Q: Now let’s say I’m the Growth Manager for a larger, more established DTC brand that already implements the usual post-purchase flows you just mentioned. How metrics and tests could I perform to best optimize and boost existing post-purchase conversion rates?

Varun: Various components can be tested to improve post-purchase performance. There are 3 main factors you should test to achieve the best results. I have included a couple of questions below to ask yourself when you are working to improve your upsell offers.

  • The product you are upselling: How expensive is the product you are offering in relation to your AOV? Does it fit well with the product the customer just purchased?
  • The offer: How much of a discount are you providing? How many quantities does the customer have to purchase to receive the discount? Make sure you are optimizing for the right metric. In many cases, you may want to optimize for product profit per visit (PPPV) rather than revenue per visit (RPV)
  • The layout and copy: Are you showing multiple products on your upsell page or only a single product? Are you using social proof, urgency, and exclusivity in your copy?

Thanks for chatting, Varun!

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Blog/Stay AI’s Director of Product Unpacks All Things Digital Punch Card

Stay AI’s Director of Product Unpacks All Things Digital Punch Card

Stay AI’s Director of Product Unpacks All Things Digital Punch Card

This week, to celebrate the launch of our new-to-market Digital Punch Card feature, we sat down with Karin Brashears, Stay AI’s Director of Product, to unpack all things Digital Punch Card!

Q: Digital Punch Cards are here! What would you say is the “TLDR” of Digital Punch Card for those who haven’t heard about it yet?

Karin: Digital Punch Card is a revolutionary idea that takes on rewards and loyalty with a fun, gamified customer experience. We’ve taken a nostalgic punch card and “digitized” it on the customer portal for your subscribers to actually see their progress and how they’re tracking toward a reward. Merchants have ownership over setting up a free order or a free product and can track those throughout multiple orders. So, it really is just a new take that we haven’t seen anywhere else in the marketplace for loyalty and retention.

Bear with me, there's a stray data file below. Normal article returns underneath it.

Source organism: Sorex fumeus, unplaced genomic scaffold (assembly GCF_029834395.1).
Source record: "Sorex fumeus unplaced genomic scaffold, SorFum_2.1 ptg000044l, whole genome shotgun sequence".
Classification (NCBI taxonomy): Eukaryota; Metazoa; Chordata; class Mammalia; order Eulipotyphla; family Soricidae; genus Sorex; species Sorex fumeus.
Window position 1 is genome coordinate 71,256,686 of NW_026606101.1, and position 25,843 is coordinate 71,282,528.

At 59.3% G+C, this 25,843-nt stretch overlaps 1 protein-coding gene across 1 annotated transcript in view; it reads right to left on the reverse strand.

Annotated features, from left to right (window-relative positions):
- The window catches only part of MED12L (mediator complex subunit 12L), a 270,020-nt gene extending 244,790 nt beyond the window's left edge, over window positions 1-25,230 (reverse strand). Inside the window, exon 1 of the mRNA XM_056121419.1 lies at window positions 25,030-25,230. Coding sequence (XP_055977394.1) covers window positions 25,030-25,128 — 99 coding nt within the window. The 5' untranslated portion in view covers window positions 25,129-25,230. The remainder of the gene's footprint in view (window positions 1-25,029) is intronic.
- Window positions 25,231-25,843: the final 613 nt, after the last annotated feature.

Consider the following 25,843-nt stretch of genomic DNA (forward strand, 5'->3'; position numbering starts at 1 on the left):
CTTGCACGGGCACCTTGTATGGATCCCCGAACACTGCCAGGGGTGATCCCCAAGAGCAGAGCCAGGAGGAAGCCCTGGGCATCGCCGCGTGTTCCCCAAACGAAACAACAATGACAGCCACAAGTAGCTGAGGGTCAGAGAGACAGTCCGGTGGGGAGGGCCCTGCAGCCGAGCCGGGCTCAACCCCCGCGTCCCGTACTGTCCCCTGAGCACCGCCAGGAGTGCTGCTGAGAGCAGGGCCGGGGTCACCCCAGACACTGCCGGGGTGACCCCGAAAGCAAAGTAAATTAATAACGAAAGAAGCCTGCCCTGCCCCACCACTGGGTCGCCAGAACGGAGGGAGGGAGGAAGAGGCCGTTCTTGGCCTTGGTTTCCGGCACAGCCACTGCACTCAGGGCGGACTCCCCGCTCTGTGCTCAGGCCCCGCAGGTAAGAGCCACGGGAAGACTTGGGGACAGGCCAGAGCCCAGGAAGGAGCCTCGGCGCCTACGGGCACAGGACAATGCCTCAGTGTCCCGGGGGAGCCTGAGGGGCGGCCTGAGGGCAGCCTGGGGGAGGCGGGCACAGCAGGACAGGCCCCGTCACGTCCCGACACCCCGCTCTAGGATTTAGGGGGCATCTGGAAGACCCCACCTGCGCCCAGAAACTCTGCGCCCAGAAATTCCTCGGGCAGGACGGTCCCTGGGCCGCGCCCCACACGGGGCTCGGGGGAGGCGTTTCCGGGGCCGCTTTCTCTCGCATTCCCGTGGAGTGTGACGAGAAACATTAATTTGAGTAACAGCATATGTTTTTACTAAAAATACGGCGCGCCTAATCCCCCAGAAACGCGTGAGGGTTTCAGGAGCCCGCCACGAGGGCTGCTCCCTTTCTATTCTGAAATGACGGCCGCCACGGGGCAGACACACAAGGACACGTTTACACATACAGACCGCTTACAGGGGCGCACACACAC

Q: Are there any specific elements of Digital Punch Card that you’re most excited about?

Karin: I’m really excited and interested to see how our merchants use the data we provide on the merchant portal already to tie into their Digital Punch Cards. 

We’ve set up some really cool analytics within the Executive Summary Dashboard that can be used to figure out the most optimal way to set up your Digital Punch Card. For instance, using AOV to determine your brand’s maximum free order value. Additionally, ExperienceEngine’s A/B tests can lead merchants directly to determine which products make the most sense for retention and should be used as incentives.

I’m really excited to see how merchants’ use of Stay’s features comes full circle in terms of application to using Digital Punch Cards.

Q: Can you tell me more about how Digital Punch Card weaves into Stay AI’s existing analytics suite and how it works in tandem with ExperienceEngine? 

Karin: So what I would do is set up an A/B test in ExperienceEngine with whatever products I want to offer as a promotion. Let’s say my brand is trying to determine whether a free shaker bottle or a free key chain optimizes retention best. I would set up a free shaker bottle on order three and A/B test it against a free key chain. Through that A/B test, I can see which one has the highest success rate for retention and see how the product and order cadence drive AOV. Because ExperienceEngine allows for fluid tests, I can swap out those products and order cadences to continuously gauge optimization. 

That data will directly impact how to set up Digital  Punch Cards, allowing me to make data-driven decisions when selecting which product and order number should apply as the Digital Punch Card incentive.

This is how Stay AI sets brands up for success with real data-powered analytics, backed by rigorous split-testing, to then apply to a more sticky and long-term Digital Punch Card that will run for six months, a year, or however long you want it to.

Q: What makes Digital Punch Cards different from other reward tools or features that exist in the market?

Karin: Digital Punch Cards offer a few differentiating factors. Firstly, it’s a simplified no-point loyalty system. Tracking points can be complex and overall challenging, whereas with a punch card system, you either earned a punch or you didn’t. 

For customers, the biggest thing with point acquisition and tracking rewards in that way is that it’s a variable reward at the end. So typically, point programs require in-depth messaging and explanation for customers to understand the benefit and justify the purchase. When it comes to Digital Punch Cards, it’s a one-to-one experience. You know that your punch will equate to a free order or product. The direct association of purchase to reward is extremely impactful in training customer behavior.